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Let $\alpha\in[0,1]$ be a fixed constant, and let $w,x\in[0,1]^n$ be two vectors such that $\sum_i w_i x_i=\alpha$.

Define $Y = \sum_i w_i X_i$, where $X_i \sim \operatorname{Bernoulli}(x_i)$, so it holds $\mathbb{E}[Y]=\alpha\leq 1$, and assume that the $X_i$'s are independent variables, .

Can we use some concentration inequality for $Y$ to obtain some bound of the form $\Pr[Y>1] \leq c(\alpha)$ for some constant $c(\alpha)\ll 1$? Of course, we know from Markov's inequality that $\Pr[Y>1]\leq\alpha$, but I wans hopping to optain better bounds using the particular structure of $Y$, in particular for $\alpha$ close (or even equal) to $1$.

What I tried so far

  • The Chernoff-Hoeffding inequality gives me a bound of the form $$ \Pr[Y>1] \leq \exp\left(-\frac{2(1-\alpha)^2}{n}\right), $$ but this is useless when $n\to\infty$.

  • We can also use Bernstein inequality, as $\mathbb{V}[Y]=\sum_i w_i^2 x_i (1-x_i)\leq\sum_i w_i x_i=\alpha$, to obtain: $$ \Pr[Y>1] \leq \exp\left(-\frac{(1-\alpha)^2}{2(\alpha+\frac{1-\alpha}{3})}\right). $$ This is better, but it does not beat the Markov bound $\Pr[Y>1]\leq \alpha$ neither!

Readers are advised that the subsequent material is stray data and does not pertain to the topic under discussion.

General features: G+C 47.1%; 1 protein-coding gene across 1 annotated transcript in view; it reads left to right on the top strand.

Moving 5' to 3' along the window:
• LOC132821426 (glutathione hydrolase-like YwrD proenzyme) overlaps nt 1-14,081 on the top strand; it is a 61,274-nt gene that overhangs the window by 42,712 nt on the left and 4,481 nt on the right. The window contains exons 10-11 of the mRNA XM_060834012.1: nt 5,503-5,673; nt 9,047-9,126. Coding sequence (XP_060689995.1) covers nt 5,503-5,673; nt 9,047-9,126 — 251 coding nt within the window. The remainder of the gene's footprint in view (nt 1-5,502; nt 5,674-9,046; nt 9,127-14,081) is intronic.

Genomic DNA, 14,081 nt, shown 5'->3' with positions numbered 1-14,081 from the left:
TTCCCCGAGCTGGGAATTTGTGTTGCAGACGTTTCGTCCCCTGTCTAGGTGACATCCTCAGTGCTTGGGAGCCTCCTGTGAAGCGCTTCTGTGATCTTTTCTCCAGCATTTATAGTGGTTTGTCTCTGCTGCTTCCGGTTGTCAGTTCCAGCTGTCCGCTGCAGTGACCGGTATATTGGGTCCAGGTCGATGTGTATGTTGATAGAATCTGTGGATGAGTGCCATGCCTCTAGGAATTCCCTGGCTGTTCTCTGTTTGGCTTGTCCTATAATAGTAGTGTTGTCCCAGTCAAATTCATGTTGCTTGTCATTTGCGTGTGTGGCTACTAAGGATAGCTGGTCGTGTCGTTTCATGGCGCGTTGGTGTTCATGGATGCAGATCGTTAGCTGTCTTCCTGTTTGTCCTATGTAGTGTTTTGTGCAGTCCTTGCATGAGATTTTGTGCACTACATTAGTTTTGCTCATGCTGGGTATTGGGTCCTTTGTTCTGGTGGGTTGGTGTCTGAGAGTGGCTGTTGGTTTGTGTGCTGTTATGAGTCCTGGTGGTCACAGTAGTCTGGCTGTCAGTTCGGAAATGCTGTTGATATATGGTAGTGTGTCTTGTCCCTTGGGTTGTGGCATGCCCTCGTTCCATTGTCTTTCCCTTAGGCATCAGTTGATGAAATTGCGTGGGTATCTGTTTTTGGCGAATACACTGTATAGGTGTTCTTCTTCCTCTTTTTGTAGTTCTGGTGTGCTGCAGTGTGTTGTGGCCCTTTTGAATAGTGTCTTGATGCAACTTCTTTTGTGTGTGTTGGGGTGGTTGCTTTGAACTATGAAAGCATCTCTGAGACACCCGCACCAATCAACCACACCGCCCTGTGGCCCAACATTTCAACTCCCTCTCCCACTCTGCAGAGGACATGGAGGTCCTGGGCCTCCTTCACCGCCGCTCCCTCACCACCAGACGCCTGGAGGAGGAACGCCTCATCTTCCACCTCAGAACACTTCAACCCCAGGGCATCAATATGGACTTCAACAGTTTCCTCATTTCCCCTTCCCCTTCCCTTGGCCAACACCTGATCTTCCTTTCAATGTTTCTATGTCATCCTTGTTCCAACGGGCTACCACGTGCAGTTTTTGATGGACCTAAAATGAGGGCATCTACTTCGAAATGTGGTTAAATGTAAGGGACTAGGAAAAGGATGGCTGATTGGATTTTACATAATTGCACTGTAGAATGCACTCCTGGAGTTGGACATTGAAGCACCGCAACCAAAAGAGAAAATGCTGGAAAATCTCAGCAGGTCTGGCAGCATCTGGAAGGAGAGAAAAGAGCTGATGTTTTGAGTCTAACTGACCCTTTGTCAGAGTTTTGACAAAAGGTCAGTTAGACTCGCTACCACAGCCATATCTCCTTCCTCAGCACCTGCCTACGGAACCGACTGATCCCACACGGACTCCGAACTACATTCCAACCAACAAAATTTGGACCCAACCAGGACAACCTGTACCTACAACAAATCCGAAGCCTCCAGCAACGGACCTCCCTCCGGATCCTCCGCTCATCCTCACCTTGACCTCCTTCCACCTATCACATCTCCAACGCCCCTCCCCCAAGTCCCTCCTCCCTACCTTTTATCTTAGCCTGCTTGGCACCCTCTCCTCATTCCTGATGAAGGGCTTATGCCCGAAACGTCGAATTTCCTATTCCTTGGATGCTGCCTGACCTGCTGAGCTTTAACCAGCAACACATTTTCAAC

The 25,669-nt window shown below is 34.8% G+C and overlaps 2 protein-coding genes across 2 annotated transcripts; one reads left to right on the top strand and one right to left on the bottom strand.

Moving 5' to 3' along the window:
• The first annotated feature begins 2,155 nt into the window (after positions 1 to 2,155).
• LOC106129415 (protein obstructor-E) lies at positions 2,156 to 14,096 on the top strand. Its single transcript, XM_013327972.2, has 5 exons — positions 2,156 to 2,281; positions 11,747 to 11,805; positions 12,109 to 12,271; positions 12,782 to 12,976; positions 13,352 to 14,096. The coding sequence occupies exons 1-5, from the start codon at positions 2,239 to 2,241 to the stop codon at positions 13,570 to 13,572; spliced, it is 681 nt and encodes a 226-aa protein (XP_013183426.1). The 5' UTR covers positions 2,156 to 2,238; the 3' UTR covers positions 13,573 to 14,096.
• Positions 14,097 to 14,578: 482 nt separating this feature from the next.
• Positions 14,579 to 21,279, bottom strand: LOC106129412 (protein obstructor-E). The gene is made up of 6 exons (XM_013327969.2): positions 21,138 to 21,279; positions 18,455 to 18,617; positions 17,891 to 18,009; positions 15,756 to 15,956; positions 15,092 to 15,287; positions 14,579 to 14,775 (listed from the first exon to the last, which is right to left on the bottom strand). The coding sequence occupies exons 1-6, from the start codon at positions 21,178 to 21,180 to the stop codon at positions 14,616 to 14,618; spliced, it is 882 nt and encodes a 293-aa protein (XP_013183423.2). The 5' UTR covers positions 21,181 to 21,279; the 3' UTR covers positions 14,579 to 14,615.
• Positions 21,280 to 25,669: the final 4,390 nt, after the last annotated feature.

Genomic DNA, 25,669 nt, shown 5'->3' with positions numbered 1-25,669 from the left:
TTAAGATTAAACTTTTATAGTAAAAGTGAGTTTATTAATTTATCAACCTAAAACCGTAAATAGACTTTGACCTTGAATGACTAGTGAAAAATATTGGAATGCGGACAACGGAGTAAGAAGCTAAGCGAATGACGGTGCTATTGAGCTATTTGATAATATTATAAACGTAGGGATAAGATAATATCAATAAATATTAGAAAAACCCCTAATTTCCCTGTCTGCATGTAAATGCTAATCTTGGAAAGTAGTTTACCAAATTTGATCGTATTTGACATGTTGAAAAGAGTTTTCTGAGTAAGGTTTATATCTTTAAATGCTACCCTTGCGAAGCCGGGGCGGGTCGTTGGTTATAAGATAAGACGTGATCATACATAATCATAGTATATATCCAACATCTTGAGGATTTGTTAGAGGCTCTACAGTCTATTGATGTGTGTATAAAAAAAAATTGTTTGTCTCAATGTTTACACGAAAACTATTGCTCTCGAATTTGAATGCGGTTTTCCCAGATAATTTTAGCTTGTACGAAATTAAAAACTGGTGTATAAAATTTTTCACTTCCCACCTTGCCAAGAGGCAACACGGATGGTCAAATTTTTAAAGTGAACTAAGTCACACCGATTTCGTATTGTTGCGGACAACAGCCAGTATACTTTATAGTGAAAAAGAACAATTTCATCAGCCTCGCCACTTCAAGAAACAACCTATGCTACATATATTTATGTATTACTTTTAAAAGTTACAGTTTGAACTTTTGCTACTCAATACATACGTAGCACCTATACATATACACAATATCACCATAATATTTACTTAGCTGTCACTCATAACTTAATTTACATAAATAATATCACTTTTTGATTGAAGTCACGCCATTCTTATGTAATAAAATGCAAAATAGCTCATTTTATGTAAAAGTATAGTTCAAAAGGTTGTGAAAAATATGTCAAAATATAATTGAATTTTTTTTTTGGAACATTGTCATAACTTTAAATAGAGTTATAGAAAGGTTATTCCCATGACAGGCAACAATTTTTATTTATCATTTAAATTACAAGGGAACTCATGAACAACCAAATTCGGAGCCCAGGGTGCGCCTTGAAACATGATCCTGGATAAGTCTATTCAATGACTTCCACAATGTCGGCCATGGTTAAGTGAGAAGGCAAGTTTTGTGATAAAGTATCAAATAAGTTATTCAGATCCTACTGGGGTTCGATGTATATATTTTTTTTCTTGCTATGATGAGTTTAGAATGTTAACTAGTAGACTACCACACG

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Without further restrictions on $w,x$, you cannot beat the Markov bound by much for $\alpha$ close to $1$ (as in your post).

Indeed, let $a:=\alpha$. Let $x_i=a$ for all $i=1,\dots,n$, and let $w_1=1$ and $w_2=\cdots=w_n=0$. Then all the conditions in the OP on $w,x$ will hold, and \begin{equation} P(Y\ge1)=P(X_1=1)=a, \end{equation} which is the Markov bound on $P(Y\ge1)$.

For $P(Y>1)$ and $a$ close to $1$, you can get about half as good as this, as follows. Take any natural $n\ge2$ and any $a\in(0,1]$. For $t\in(0,a/2)$, let \begin{equation} w_1=\frac a2,\quad w_2=1+t-\frac a2,\quad w_3=\cdots=w_n=0, \end{equation} \begin{equation} x_1=\frac{a/2}{w_1}=1,\quad x_2=\frac{a/2}{w_2}=\frac a{2-a+t},\quad x_3=\cdots=x_n=0. \end{equation} Then all the conditions in the OP on $w,x$ will hold, and one will also have $w_1+w_2>1$, whence \begin{multline} P(Y>1)=P(w_1X_1+w_2X_2>1)\ge P(X_1=X_2=1) \\ =x_1x_2=\frac a{2-a+t}\underset{t\downarrow0}\longrightarrow \frac a{2-a} =1-(1-a)(2+o(1)) \end{multline} as $a\uparrow1$, which is indeed about about half as good for $a$ close to $1$ as the Markov bound $a=1-(1-a)$.

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